Fitness trackers are typically for people who want to get in shape, with few new devices that help people battling illness. Google wants to change that with a new health-tracking wristband for patients that transmits real-time information to their doctors about their vitals.
The device will measure things like pulse, heart rhythm and skin temperature, as well as external factors like noise levels and sun exposure. All of the information can be sent to doctors minute-by-minute, giving them real-time updates on a patient's condition.
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Developed by the company's Google X research division, the wristband will be used only by doctors and patients; it won't be available for consumers to buy. Andy Conrad, head of Google's life sciences division, told Bloomberg that Google intends for the device to be prescribed to patients as needed and to be used in clinical trials.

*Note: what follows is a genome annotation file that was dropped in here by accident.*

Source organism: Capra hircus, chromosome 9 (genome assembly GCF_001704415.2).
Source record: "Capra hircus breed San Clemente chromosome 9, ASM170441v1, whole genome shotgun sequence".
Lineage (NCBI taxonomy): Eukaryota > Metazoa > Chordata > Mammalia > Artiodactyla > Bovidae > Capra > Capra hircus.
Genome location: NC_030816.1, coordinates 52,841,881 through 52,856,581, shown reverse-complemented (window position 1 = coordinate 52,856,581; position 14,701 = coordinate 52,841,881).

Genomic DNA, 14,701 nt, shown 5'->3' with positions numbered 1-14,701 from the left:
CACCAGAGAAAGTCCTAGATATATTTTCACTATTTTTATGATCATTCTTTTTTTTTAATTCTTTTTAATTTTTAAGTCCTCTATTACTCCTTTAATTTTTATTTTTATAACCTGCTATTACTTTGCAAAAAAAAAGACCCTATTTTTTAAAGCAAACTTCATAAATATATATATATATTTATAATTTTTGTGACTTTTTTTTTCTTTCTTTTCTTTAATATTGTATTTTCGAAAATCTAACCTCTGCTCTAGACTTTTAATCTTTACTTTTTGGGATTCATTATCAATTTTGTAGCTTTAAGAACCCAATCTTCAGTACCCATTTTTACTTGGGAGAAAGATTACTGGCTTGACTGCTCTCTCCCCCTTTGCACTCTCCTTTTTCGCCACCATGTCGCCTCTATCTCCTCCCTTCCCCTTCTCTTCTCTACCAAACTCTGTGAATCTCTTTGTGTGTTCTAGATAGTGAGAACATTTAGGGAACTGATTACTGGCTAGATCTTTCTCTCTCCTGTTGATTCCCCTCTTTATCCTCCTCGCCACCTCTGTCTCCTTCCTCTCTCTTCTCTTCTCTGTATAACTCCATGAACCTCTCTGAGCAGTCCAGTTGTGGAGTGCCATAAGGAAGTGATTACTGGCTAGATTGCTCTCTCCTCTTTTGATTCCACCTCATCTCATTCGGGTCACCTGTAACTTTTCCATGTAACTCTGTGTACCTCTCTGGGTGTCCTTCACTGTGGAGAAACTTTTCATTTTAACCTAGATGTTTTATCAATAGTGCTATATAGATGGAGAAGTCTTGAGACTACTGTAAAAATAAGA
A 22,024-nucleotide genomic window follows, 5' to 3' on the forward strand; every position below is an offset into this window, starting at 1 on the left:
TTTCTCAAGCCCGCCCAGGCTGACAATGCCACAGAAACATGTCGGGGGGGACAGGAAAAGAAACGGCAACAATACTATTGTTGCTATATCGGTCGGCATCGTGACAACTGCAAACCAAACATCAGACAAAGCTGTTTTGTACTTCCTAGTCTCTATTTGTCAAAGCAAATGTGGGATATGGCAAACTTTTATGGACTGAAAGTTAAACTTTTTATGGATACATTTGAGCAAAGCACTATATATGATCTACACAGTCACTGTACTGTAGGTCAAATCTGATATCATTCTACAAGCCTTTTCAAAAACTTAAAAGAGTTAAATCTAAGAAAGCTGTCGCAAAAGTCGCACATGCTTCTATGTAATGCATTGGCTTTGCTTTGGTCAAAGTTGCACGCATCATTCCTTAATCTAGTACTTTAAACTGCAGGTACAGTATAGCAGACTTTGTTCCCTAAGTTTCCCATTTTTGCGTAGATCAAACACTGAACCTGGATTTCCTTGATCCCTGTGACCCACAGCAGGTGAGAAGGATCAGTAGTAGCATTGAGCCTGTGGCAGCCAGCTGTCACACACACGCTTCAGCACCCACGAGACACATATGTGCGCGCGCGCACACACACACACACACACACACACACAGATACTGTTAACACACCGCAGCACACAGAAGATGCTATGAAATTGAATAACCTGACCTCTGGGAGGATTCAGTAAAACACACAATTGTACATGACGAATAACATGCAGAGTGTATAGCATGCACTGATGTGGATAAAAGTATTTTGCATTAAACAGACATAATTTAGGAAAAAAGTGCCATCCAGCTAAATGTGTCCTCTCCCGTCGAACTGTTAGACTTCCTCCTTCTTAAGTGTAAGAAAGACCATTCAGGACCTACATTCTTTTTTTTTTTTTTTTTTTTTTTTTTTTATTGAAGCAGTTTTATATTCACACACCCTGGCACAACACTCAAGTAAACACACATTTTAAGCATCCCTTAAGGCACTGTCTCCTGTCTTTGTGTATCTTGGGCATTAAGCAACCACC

Google X works on big projects that could have long-term payoffs, such as self-driving cars. While Google already has wearable technology containing health-tracking features, like the heart rate monitors in Android Wear devices, this wristband could potentially help people who require constant medical attention by making it easier for doctors to collect and analyze information without relying as much on the patient.
According to Bloomberg, down the line, Conrad would like to see the wristband be used as a prevention device, with people wearing it to catch the early signs of diseases. In the meantime, Google will test the wristband's accuracy and seek regulatory approval for the device in the United States and Europe. Trials of the device will begin over the summer.